By Ervin Stutzman
I recently had the occasion to visit the Smith Dairy production facility in Orrville, Ohio. Smith Dairy has been in operation since 1909, so they have celebrated their hundredth anniversary a couple of years ago. Their stated mission is “to treat customers, associates, and owners according to Christ’s example.” That’s a sober calling. I am impressed by the way they work at it.
The proprietors of the dairy recently made news when they endowed a faculty chair in Missional Leadership Development at Associated Mennonite Biblical Seminar in Elkhart, Indiana. The primary donors were Walter and Mary Esther Schmid. Walter, who led the organization for 30 years, died in 1998. His sons, Steve and John Schmid, lead the organization today.
The Schmid family intends for the business to reflect the values of quality, service and caring for others as Jesus would. Clearly, they also had the value of generosity. But it is the particular way in which these values are expressed that prompted this blog.
In conversation with John Schmid, I learned that the company has a strong emphasis on wellness for employees and their families. In other words, they have developed a corporate culture that values wellness. Not only have they promoted wellness in their own facilities for many years, they have also helped other companies to improve their wellness index. Their emphasis must pay off, because they have very low employee turnover, generally around 5% per year. They have also found that good health helps to lower absenteeism and excess health claims.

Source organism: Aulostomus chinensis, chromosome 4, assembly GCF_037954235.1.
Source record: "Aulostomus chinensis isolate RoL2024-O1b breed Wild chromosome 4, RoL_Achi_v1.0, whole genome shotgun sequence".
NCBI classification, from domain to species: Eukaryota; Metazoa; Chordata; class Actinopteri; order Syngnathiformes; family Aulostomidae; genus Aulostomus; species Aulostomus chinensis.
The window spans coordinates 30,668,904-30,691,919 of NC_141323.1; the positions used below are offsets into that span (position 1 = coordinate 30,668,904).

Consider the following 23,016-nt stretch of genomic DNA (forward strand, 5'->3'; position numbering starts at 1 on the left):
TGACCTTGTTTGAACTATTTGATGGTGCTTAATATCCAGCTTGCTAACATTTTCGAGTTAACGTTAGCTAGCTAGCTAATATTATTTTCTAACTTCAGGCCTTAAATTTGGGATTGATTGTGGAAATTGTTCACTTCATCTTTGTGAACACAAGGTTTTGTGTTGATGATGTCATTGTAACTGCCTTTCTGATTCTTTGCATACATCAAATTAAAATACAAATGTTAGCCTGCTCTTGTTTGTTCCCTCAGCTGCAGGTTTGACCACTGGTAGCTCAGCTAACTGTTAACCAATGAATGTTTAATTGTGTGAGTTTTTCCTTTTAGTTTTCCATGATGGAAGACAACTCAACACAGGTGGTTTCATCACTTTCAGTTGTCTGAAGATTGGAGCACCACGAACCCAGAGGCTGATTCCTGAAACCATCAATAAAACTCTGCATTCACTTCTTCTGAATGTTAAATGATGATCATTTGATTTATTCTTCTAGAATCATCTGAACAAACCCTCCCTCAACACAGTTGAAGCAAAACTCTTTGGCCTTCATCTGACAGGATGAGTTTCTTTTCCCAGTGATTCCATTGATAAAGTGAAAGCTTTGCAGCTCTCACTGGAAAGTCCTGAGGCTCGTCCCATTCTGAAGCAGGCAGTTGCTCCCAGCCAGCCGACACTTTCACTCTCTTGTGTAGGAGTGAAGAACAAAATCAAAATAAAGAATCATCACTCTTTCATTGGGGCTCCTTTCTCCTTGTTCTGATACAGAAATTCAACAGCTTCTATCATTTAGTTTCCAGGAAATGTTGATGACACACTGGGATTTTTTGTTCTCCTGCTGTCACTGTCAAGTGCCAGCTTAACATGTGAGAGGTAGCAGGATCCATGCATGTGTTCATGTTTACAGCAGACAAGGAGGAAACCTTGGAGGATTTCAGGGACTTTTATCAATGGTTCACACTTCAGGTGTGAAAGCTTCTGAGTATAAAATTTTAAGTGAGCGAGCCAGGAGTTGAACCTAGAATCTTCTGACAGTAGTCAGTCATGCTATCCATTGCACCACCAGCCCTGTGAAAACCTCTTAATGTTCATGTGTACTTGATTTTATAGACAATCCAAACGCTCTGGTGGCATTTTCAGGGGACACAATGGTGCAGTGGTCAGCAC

The company uses various means to encourage employees to develop healthy habits. I learned that they have a wide variety of wellness opportunities for employees to participate in throughout the year, including health classes, health coaching and assessments, wellness challenges, self-study, and referral to community health events and programs.
They also use a health tracking system that provides incentives, rewards, and recognition for reaching personal health goals. To this end, they provide a health screening on site each year. This exam, which includes a laboratory blood test, generates a wellness index, a number between 1 and 100. An index of 70 is considered a “passing grade,”. Scores above 70 allow employees to be at the lowest premium charge per employee. If the index is under 70, the employee can use various means, such as an exercise program or an educational class, to gain the same premium discount. If they do not follow through on compensatory activities, they must pay a greater percentage of the health care premium.
Participation in the health screens over several years allows employees and spouses to readily see if their wellness score has improved from a variety of factors. The yearly screens track: weight, BMI, cholesterol, blood pressure and other wellness factors. Most associates who have weight losses normally see significant gains in their score.
I commend the leaders at Smith Dairy for their concern for the wellness of their employees and their community. As a part of the Mennonite Church, the leaders of this company have shown the way to put Christian faith to work in the marketplace.